My tea story began when I was a little girl. I remember my grandma brewing strong Ceylon tea in a porcelain kettle and putting it on top of a huge piping samovar. The water was always kept hot so that anyone coming from outside could make themselves a fresh brew. Not a single meal ended without a cup of tea with some sort of a treat. My favorite was a large rectangular ‘pryanik’, a honey cookie with sweet prune filling and a sugar castle imprinted on the top.
Tea time was when everyone took a break and sat around the coffee table chatting about the daily affairs. I loved this as much as I enjoyed the soothing and sweet taste of the tea itself.
Grandma’s house was a long train ride away and I was always looking forward to the journey. My mom used to bake a whole chicken in a brown bag, something she only made when we traveled really far. We would board an overnight train with either shared or separate compartments and I used to lay on the top shelf and look at endless fields, villages and occasional stations. Soon after the train started moving, the tea service would begin. The ‘train tea’ came in a special glass inside a carved metal holder and was accompanied with tiny sugar cubes.
For me, tea has always been associated with travel and family time. Later, when I left home to explore the world, I couldn’t have my family there, but I could always reach for some tea. Looking for exotic blends became a part of my mission when I lived overseas for extended periods of time. Tasting new varieties and flavors was intriguing and provided a cure to my nostalgia. My taste and knowledge evolved over time, from exotically flavored greens to delicate Darjeeling and Keemun blacks, oolongs and whites. The more I learned about the world of tea the more I wanted to explore. However, soon enough I found that many teas I purchased didn’t speak to me. Many were bland and lacked depth and character. I wanted more than just tea: I was looking for connection, a story, a face behind those leaves.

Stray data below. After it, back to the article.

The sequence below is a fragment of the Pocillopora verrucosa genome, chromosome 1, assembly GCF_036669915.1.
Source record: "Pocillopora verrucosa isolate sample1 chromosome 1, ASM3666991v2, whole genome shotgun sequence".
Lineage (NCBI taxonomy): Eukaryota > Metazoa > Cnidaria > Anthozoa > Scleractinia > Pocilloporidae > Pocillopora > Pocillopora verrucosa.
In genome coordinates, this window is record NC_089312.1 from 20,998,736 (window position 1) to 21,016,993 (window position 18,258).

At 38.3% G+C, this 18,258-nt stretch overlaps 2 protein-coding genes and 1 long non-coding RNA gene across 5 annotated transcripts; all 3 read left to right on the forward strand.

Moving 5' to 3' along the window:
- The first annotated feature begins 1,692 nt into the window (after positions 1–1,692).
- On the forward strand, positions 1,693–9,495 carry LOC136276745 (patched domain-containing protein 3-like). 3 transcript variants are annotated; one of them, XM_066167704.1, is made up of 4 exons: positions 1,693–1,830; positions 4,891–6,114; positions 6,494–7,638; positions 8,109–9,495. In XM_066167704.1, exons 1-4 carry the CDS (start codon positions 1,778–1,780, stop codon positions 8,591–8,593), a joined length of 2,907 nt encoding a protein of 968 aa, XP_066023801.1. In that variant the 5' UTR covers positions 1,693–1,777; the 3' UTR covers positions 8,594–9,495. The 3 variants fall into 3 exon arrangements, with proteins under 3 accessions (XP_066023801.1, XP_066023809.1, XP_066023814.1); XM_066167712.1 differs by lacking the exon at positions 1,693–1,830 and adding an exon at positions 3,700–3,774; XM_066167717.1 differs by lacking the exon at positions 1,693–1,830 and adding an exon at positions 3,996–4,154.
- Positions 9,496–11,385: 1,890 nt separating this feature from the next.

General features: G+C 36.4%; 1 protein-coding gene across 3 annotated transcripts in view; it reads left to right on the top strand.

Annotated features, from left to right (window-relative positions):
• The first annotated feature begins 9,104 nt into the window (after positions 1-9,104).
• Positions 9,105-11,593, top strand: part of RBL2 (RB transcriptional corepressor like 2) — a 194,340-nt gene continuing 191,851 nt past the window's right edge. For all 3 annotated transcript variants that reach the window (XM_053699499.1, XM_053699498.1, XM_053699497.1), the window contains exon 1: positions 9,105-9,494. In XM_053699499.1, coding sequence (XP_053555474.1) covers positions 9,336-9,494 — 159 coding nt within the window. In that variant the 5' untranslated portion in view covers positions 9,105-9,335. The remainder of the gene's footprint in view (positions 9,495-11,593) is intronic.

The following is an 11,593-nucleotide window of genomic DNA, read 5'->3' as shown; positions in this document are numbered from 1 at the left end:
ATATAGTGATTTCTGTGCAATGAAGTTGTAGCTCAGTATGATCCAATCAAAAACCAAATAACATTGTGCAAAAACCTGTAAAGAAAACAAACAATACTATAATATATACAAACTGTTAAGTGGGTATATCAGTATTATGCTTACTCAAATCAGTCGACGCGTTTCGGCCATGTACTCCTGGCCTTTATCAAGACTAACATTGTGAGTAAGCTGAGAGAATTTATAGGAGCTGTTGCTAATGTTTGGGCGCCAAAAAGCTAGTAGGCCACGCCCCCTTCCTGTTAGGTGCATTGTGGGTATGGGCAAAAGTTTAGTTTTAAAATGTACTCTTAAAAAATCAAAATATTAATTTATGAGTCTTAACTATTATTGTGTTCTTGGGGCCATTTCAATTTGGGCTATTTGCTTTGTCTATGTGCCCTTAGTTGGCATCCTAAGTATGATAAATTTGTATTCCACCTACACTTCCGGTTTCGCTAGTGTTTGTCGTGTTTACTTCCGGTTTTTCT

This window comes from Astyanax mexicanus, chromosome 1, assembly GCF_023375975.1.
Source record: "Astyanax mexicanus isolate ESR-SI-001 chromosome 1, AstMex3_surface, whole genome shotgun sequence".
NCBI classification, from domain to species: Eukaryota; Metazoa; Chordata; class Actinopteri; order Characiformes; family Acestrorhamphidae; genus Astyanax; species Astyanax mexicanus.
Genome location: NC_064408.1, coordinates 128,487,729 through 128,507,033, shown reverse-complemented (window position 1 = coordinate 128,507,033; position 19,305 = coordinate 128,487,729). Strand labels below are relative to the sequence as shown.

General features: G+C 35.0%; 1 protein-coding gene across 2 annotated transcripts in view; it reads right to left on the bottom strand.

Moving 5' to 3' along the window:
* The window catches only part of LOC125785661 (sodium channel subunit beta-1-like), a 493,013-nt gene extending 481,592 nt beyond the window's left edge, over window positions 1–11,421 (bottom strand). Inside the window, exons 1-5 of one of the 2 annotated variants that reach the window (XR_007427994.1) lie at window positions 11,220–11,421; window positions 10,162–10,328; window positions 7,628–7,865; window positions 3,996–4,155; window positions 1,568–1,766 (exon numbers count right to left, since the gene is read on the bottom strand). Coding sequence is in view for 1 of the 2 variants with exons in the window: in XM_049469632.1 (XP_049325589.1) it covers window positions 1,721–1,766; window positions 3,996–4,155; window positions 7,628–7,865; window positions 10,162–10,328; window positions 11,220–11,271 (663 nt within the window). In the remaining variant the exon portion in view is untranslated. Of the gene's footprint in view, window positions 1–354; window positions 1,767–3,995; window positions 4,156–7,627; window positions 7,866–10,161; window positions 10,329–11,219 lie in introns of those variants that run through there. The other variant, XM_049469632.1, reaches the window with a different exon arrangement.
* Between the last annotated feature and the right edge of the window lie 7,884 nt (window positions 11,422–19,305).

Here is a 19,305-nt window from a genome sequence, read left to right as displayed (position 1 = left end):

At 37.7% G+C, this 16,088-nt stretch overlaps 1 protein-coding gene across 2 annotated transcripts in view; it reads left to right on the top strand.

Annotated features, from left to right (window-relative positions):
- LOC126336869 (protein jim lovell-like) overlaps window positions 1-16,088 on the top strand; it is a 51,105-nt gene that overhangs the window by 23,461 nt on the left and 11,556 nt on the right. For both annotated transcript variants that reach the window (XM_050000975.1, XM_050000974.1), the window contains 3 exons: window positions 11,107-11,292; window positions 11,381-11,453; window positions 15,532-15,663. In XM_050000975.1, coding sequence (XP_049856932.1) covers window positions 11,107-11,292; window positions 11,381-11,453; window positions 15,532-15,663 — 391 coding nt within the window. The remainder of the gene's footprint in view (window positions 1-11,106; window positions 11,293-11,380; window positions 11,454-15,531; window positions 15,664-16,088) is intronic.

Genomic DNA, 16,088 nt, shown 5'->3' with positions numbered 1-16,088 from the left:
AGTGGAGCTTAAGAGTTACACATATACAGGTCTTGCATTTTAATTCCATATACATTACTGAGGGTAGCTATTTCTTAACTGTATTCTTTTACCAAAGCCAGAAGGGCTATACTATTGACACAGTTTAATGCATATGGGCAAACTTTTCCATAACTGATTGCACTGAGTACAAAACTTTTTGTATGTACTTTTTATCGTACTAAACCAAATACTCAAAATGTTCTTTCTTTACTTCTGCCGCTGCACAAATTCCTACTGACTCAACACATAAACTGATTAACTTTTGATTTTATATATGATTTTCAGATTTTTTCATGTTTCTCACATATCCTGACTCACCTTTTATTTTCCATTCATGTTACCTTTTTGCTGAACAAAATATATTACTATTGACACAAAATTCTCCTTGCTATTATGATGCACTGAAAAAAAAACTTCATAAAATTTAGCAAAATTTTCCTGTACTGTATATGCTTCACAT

It was during a trip to India that my quest became to come to life. Seeing the lush tea bushes spread across the mountains like a thick blanket, tea pluckers tirelessly moving from one bush to another with baskets tied to their backs, sensing the aroma of fresh leaves carried straight to the factory and hearing the vibration of the machines rolling, cutting and drying the fermented leaves was an experience not to forget.
I fell in love with the Nilgiris teas! They were all bursting with freshness and flavor and never tasted bitter unlike many other teas I had tried before. But why weren’t these amazing teas available outside of the Nilgiris? More than that, why haven’t most most people even heard of Nilgiris tea? I wanted to find out.
Unlike Assam and Darjeeling where tea estates are owned by big corporations, Nilgiri tea industry is comprised of small plantations. These small farmers know and love their trade, they take great care of their land and produce exceptional quality tea. The challenge is that small growers don’t have an outlet to directly export their tea. Instead, the tea is sent to the auction where it’s sold to brokers. Tea farmers get a penny on a dollar, and the tea is shipped across the world to be added to other blends. Single estate teas, however, don’t make it past the local grocery store.
the tea ambassadors
Each time I traveled to India I brought back a suitcase full of tea to drink at home and give to friends. Everyone loved the tea and asked for more, and soon the suitcase was no longer big enough. This is how the idea of GavaTea was born: with a simple wish to give a taste of tea I love to the people I love.